However, studies on exoplanets increasingly show that a star with one planet is likely to have several.

    At the very least, the work answers the question first posed in ancient times about planets around our nearest stellar neighbours.

    The closest star to the Sun is Proxima Centauri, which is believed to be part of a three-star system that includes the brighter stars Alpha Centauri A and B.

    The planet was found near Alpha Centauri B by the Harps instrument at the European Southern Observatory's La Silla facility in Chile.

    That puts it far closer to Earth than any of the more than 840 confirmed exoplanets

    Like a dance between one enormous and one tiny partner, as an exoplanet orbits its much larger host star, its gravity causes the star to move in a small orbit.

    Harps and instruments like it measure the subtle change in colour - the redshift or blueshift - of the host star's light as its orbit moves it slightly closer to and further away from Earth.


    What has delayed this finding is that because Alpha Centauri is itself a complicated system of stars orbiting one another, the effect of a comparatively tiny planet is difficult to detect.
    What is redshift?


    • The term "redshift" arises from the fact that light from more distant objects shows up on Earth more red than when it left its source
    • The colour shift comes about because of the Doppler effect, which acts to "stretch" or "compress" waves from moving objects
    • It is at work in the sound of a moving siren: an approaching siren sounds higher-pitched and a receding one sounds lower-pitched
    • In the case of light, approaching objects appear more blue and receding objects appear more red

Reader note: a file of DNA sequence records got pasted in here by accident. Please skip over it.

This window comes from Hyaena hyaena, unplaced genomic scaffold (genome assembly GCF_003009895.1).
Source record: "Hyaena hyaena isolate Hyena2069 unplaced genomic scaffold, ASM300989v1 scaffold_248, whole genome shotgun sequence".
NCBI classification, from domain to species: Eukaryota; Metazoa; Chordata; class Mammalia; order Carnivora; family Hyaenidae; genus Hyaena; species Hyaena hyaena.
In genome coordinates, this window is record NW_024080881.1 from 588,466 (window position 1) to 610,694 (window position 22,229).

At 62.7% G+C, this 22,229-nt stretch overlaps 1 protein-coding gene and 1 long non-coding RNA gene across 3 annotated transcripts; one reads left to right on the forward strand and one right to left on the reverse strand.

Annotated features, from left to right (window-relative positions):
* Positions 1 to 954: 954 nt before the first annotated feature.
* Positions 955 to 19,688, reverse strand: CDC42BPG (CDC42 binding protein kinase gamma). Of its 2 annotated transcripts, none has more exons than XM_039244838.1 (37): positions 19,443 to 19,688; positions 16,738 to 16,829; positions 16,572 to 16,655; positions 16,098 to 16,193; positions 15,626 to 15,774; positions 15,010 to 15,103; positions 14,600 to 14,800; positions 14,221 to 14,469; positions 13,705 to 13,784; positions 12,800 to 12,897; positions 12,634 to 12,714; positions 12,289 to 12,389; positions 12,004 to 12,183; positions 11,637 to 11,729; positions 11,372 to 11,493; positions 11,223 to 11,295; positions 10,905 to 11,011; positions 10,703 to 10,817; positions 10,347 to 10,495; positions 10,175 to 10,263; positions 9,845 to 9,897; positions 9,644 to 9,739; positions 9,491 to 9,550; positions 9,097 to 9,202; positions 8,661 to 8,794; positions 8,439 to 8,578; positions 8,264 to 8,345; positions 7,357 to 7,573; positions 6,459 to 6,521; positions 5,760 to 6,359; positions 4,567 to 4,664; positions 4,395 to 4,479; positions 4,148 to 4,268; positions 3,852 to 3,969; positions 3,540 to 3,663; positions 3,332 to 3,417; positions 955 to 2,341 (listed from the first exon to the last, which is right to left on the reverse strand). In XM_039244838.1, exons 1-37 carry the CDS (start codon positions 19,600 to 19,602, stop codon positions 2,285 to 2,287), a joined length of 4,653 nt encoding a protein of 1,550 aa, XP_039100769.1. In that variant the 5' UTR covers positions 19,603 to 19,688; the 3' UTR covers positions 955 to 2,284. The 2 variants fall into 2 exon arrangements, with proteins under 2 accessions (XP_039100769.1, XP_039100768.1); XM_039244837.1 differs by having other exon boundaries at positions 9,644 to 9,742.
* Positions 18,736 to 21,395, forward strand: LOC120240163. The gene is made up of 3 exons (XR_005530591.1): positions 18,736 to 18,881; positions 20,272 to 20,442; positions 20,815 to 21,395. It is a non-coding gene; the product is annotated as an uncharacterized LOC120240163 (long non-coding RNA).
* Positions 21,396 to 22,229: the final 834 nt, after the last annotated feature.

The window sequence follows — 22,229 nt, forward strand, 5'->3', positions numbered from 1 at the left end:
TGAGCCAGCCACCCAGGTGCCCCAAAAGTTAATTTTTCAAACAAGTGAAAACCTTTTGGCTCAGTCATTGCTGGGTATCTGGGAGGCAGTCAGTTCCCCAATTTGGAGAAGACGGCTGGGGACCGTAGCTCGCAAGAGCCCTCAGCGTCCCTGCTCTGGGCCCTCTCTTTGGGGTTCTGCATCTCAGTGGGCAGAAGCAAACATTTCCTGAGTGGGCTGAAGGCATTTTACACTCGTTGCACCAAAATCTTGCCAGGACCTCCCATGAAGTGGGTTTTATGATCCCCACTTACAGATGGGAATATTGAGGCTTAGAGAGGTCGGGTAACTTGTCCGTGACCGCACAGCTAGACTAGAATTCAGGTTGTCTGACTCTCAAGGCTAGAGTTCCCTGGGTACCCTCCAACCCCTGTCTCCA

• The expansion of the Universe is accelerating, so in general, more distant objects are moving away from us (and each other, and everything else) more quickly than nearer ones
    • Exoplanet hunters use the same red- and blueshift of stars' light as evidence of planets tugging on them

    But careful measurements over four years showed that the planet whips around Alpha Centauri B in just 3.6 days, and is estimated to have a surface temperature of about 1,200C.

    Many planets in similar orbits are "tidally locked", meaning the same side is always facing the host star, but further observations will be required to examine the planet further, finding out for example if it has an atmosphere.

    Since the very first planets outside our solar system were discovered in the early 1990s, the hope has been to find an "Earth twin" - a planet like ours, orbiting a star like ours, at a distance like ours.

    The new planet around Alpha Centauri B matches Earth only in terms of its mass - making it among the smallest exoplanets we know of.

    But in a catalogue with hundreds of confirmed planets and thousands of planet candidates added since 1992, it is otherwise unremarkable - except for its proximity.

    "Alpha Centauri B is of course a very special case - it's our next door neighbour," said Stephane Udry of the Observatory in Geneva and senior author of the paper.